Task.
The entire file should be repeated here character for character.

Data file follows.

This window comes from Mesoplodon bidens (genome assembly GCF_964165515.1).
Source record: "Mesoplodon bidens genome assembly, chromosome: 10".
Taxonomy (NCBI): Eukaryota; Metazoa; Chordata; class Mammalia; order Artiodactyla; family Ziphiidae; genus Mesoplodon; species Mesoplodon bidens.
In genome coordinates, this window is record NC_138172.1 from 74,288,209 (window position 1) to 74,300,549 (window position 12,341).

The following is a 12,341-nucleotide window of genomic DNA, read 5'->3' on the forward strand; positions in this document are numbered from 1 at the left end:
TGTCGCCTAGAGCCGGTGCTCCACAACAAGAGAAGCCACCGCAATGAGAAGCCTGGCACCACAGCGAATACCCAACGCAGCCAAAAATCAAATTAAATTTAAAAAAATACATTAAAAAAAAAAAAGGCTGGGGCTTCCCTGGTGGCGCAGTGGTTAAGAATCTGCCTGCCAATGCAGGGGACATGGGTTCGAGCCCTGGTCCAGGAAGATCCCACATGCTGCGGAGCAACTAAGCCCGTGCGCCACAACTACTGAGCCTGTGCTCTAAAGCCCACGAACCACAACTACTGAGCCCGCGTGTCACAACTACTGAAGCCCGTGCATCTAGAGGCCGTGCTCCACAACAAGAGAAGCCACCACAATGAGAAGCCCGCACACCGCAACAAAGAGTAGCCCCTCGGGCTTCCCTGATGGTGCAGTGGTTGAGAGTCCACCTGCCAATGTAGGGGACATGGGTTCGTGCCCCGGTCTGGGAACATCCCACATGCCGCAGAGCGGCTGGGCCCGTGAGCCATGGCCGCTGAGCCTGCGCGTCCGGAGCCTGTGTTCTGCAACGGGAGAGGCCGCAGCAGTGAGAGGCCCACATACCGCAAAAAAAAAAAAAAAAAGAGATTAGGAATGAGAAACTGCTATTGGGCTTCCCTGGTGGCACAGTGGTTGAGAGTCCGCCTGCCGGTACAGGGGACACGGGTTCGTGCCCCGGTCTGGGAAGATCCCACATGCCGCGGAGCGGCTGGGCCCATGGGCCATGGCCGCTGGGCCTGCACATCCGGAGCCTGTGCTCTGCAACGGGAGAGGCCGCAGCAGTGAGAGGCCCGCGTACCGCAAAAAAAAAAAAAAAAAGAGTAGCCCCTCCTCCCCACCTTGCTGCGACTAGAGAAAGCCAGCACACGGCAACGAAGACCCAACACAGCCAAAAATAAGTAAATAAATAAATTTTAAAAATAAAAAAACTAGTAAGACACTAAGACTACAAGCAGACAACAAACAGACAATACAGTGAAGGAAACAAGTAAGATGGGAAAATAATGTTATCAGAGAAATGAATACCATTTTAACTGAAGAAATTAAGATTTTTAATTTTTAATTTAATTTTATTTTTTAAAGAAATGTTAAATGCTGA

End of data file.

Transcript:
This window comes from Mesoplodon bidens (genome assembly GCF_964165515.1).
Source record: "Mesoplodon bidens genome assembly, chromosome: 10".
Taxonomy (NCBI): Eukaryota; Metazoa; Chordata; class Mammalia; order Artiodactyla; family Ziphiidae; genus Mesoplodon; species Mesoplodon bidens.
In genome coordinates, this window is record NC_138172.1 from 74,288,209 (window position 1) to 74,300,549 (window position 12,341).

The following is a 12,341-nucleotide window of genomic DNA, read 5'->3' on the forward strand; positions in this document are numbered from 1 at the left end:
TGTCGCCTAGAGCCGGTGCTCCACAACAAGAGAAGCCACCGCAATGAGAAGCCTGGCACCACAGCGAATACCCAACGCAGCCAAAAATCAAATTAAATTTAAAAAAATACATTAAAAAAAAAAAAGGCTGGGGCTTCCCTGGTGGCGCAGTGGTTAAGAATCTGCCTGCCAATGCAGGGGACATGGGTTCGAGCCCTGGTCCAGGAAGATCCCACATGCTGCGGAGCAACTAAGCCCGTGCGCCACAACTACTGAGCCTGTGCTCTAAAGCCCACGAACCACAACTACTGAGCCCGCGTGTCACAACTACTGAAGCCCGTGCATCTAGAGGCCGTGCTCCACAACAAGAGAAGCCACCACAATGAGAAGCCCGCACACCGCAACAAAGAGTAGCCCCTCGGGCTTCCCTGATGGTGCAGTGGTTGAGAGTCCACCTGCCAATGTAGGGGACATGGGTTCGTGCCCCGGTCTGGGAACATCCCACATGCCGCAGAGCGGCTGGGCCCGTGAGCCATGGCCGCTGAGCCTGCGCGTCCGGAGCCTGTGTTCTGCAACGGGAGAGGCCGCAGCAGTGAGAGGCCCACATACCGCAAAAAAAAAAAAAAAAAGAGATTAGGAATGAGAAACTGCTATTGGGCTTCCCTGGTGGCACAGTGGTTGAGAGTCCGCCTGCCGGTACAGGGGACACGGGTTCGTGCCCCGGTCTGGGAAGATCCCACATGCCGCGGAGCGGCTGGGCCCATGGGCCATGGCCGCTGGGCCTGCACATCCGGAGCCTGTGCTCTGCAACGGGAGAGGCCGCAGCAGTGAGAGGCCCGCGTACCGCAAAAAAAAAAAAAAAAAGAGTAGCCCCTCCTCCCCACCTTGCTGCGACTAGAGAAAGCCAGCACACGGCAACGAAGACCCAACACAGCCAAAAATAAGTAAATAAATAAATTTTAAAAATAAAAAAACTAGTAAGACACTAAGACTACAAGCAGACAACAAACAGACAATACAGTGAAGGAAACAAGTAAGATGGGAAAATAATGTTATCAGAGAAATGAATACCATTTTAACTGAAGAAATTAAGATTTTTAATTTTTAATTTAATTTTATTTTTTAAAGAAATGTTAAATGCTGA